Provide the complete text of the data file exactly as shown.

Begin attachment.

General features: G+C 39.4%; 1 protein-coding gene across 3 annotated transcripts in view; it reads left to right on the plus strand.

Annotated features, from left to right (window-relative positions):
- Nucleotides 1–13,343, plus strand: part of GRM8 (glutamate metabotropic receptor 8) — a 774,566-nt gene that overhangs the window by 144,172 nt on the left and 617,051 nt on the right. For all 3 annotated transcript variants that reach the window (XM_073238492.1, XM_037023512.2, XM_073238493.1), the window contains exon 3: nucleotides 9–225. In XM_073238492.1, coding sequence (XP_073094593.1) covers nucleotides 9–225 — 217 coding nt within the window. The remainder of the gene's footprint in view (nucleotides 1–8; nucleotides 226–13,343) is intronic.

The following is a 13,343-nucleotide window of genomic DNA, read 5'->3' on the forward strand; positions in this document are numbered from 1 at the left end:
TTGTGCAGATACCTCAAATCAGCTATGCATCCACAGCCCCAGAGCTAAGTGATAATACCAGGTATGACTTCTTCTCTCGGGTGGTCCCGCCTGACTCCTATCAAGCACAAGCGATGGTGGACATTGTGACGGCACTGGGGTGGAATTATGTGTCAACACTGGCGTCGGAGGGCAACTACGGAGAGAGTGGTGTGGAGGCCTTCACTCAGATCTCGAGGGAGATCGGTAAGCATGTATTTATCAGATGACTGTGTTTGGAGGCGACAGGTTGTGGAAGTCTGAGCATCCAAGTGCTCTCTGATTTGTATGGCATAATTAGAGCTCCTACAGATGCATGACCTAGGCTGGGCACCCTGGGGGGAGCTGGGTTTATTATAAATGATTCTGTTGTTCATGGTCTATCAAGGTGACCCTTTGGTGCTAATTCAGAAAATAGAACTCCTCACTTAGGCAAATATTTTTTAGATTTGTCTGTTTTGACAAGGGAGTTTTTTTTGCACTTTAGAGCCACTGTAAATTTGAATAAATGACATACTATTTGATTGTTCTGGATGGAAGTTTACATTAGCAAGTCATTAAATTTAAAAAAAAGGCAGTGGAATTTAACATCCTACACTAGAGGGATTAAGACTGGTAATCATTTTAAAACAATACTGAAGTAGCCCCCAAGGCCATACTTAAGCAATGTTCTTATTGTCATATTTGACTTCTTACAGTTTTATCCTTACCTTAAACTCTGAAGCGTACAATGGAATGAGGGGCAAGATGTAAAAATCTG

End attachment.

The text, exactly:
General features: G+C 39.4%; 1 protein-coding gene across 3 annotated transcripts in view; it reads left to right on the plus strand.

Annotated features, from left to right (window-relative positions):
- Nucleotides 1–13,343, plus strand: part of GRM8 (glutamate metabotropic receptor 8) — a 774,566-nt gene that overhangs the window by 144,172 nt on the left and 617,051 nt on the right. For all 3 annotated transcript variants that reach the window (XM_073238492.1, XM_037023512.2, XM_073238493.1), the window contains exon 3: nucleotides 9–225. In XM_073238492.1, coding sequence (XP_073094593.1) covers nucleotides 9–225 — 217 coding nt within the window. The remainder of the gene's footprint in view (nucleotides 1–8; nucleotides 226–13,343) is intronic.

The following is a 13,343-nucleotide window of genomic DNA, read 5'->3' on the forward strand; positions in this document are numbered from 1 at the left end:
TTGTGCAGATACCTCAAATCAGCTATGCATCCACAGCCCCAGAGCTAAGTGATAATACCAGGTATGACTTCTTCTCTCGGGTGGTCCCGCCTGACTCCTATCAAGCACAAGCGATGGTGGACATTGTGACGGCACTGGGGTGGAATTATGTGTCAACACTGGCGTCGGAGGGCAACTACGGAGAGAGTGGTGTGGAGGCCTTCACTCAGATCTCGAGGGAGATCGGTAAGCATGTATTTATCAGATGACTGTGTTTGGAGGCGACAGGTTGTGGAAGTCTGAGCATCCAAGTGCTCTCTGATTTGTATGGCATAATTAGAGCTCCTACAGATGCATGACCTAGGCTGGGCACCCTGGGGGGAGCTGGGTTTATTATAAATGATTCTGTTGTTCATGGTCTATCAAGGTGACCCTTTGGTGCTAATTCAGAAAATAGAACTCCTCACTTAGGCAAATATTTTTTAGATTTGTCTGTTTTGACAAGGGAGTTTTTTTTGCACTTTAGAGCCACTGTAAATTTGAATAAATGACATACTATTTGATTGTTCTGGATGGAAGTTTACATTAGCAAGTCATTAAATTTAAAAAAAAGGCAGTGGAATTTAACATCCTACACTAGAGGGATTAAGACTGGTAATCATTTTAAAACAATACTGAAGTAGCCCCCAAGGCCATACTTAAGCAATGTTCTTATTGTCATATTTGACTTCTTACAGTTTTATCCTTACCTTAAACTCTGAAGCGTACAATGGAATGAGGGGCAAGATGTAAAAATCTG